Loren Starr Luck, Marketing & Communications, Coordinator, Shibuya Hoppmann

As the marketing & communications coordinator for Shibuya Hoppmann, Loren Starr performs an array of duties in the feeding and filling equipment manufacturer’s marketing department. Because Starr has to also manage the company’s social media marketing efforts, which are always evolving, she is constantly learning new marketing strategies and programs to help the OEM stay on the leading edge. In her seven years working at Shibuya Hoppmann, she’s had two promotions, but she’s not stopping there.

How did you make your way into this industry?
I never set out to get into the packaging field. I graduated from Longwood University in 2012 and did what a majority of recent college graduates do; apply to jobs and hope a company will take a chance on an inexperienced, yet ambitious, twenty-something ready to prove themselves in the working world. Shibuya Hoppmann took that chance on me.

How do you think the manufacturing industry can do a better job at accommodating millennials or supporting the growth of emerging leaders?
A lot of negativity is projected on millennials. Instead of the unconstructive feedback and generalization of millennials, why not capitalize on our innovative generation? Support millennials and encourage them to speak up about their ideas they have for products or even how to streamline manufacturing processes. The caveat is that you have to listen to them. It’s a whole different generational perspective that not a lot of people get afforded to them. 

How does Shibuya Hoppmann support you as an emerging leader?
They understand in the ever-evolving marketing and communication fields that it’s important to stay current and refrain from being stagnant. They encourage me to take online classes, webinars, and in person classes in the marketing, tradeshow, and graphic design fields. They support me to do research and make sure I have the latest technology and newest programs for design and video editing. It’s not all about marketing either, they inspire me to have a full grasp and understanding of what our company is and does. I can’t market us if I don’t understand what we do or who we can help.

How do you feel manufacturers can better support women in this industry?
I feel including more women in leadership roles would be very beneficial. With this kind of female representation, young girls aspiring to get into the packaging industry would have someone to look up to. Women are capable of business success as well, and more representation in corporate positions leads to positive change in decision-making and outcomes in companies.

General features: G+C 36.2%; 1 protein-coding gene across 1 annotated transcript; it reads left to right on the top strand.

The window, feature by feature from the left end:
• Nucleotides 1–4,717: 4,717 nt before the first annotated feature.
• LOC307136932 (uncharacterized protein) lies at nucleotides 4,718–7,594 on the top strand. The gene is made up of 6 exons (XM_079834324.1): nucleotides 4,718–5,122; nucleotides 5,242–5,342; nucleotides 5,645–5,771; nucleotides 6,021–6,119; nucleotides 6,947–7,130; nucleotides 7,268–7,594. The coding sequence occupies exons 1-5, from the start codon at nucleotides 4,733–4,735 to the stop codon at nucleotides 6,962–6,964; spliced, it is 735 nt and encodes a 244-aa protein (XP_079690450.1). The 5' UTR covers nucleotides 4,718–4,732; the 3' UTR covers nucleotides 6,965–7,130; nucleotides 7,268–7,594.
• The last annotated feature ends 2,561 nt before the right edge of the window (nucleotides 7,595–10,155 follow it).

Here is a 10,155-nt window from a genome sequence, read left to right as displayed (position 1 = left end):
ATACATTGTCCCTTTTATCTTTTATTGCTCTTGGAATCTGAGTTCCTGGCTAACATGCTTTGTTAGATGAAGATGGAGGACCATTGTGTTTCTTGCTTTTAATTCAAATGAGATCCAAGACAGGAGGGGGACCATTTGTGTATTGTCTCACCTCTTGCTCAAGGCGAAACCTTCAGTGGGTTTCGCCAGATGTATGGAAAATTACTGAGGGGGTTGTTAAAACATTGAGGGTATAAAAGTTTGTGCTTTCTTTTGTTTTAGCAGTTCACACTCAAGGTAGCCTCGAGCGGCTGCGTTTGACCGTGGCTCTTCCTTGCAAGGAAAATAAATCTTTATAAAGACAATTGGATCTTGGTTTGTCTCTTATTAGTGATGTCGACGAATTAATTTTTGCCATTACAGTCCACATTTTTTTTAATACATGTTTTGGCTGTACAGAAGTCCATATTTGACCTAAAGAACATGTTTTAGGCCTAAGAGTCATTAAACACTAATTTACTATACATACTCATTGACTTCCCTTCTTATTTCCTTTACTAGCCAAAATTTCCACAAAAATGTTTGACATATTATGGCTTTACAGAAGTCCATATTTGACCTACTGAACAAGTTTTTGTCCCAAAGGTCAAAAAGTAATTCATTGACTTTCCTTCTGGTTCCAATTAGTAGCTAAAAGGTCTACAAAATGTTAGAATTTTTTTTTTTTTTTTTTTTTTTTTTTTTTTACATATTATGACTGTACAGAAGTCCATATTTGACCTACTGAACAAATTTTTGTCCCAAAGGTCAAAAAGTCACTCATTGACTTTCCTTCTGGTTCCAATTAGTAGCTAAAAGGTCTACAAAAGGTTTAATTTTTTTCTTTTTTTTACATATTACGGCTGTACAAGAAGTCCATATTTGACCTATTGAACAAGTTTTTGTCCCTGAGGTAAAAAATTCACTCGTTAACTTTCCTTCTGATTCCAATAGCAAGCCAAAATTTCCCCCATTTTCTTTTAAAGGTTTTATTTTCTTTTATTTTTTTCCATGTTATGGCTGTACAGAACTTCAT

As a marketing professional, how do you help your company innovate?
Bringing the company into the digital advertising era and sharing the importance of social media is a big part of innovation. From a millennial’s perspective, I don’t want to have to call someone if I don’t have to, which is why we have implemented a live chat on our new website. If I have a question and there is a live chat on a website, the chances are higher of me interacting with a company rather than having to call them. 

What are some marketing tactics you’ve employed that have helped your company stand out?
Geotargeting is a very smart approach when marketing a manufacturing company. Geotargeting reaches potential customers who are at the show on their phones and allows you to share your relevant content with them. It’s brilliant. When people are not checking out booths, they’re on their phones.

What were some obstacles you faced in your career, and how have you overcome them?
Once I received my latest promotion, I was given the majority of control of the marketing department. Some of my new duties included a new boss to report to and handling the entire marketing and tradeshow budgets. That may not seem like too big of a deal, but I am in no way a math whizz. To me, it’s a big responsibility to be in charge of a large amount of money. It’s been a long and slow process to get a grasp on, but organization has been the key.

What advice do you have for other young leaders looking to make their mark?
The manufacturing industry is constantly evolving; meaning it also needs new and innovative employees. You may think that our industry just needs technicians and engineers, but food scientists, marketing professionals, and graphic designers are needed just as much. Be sure to have an open mind and don’t be afraid to ask questions.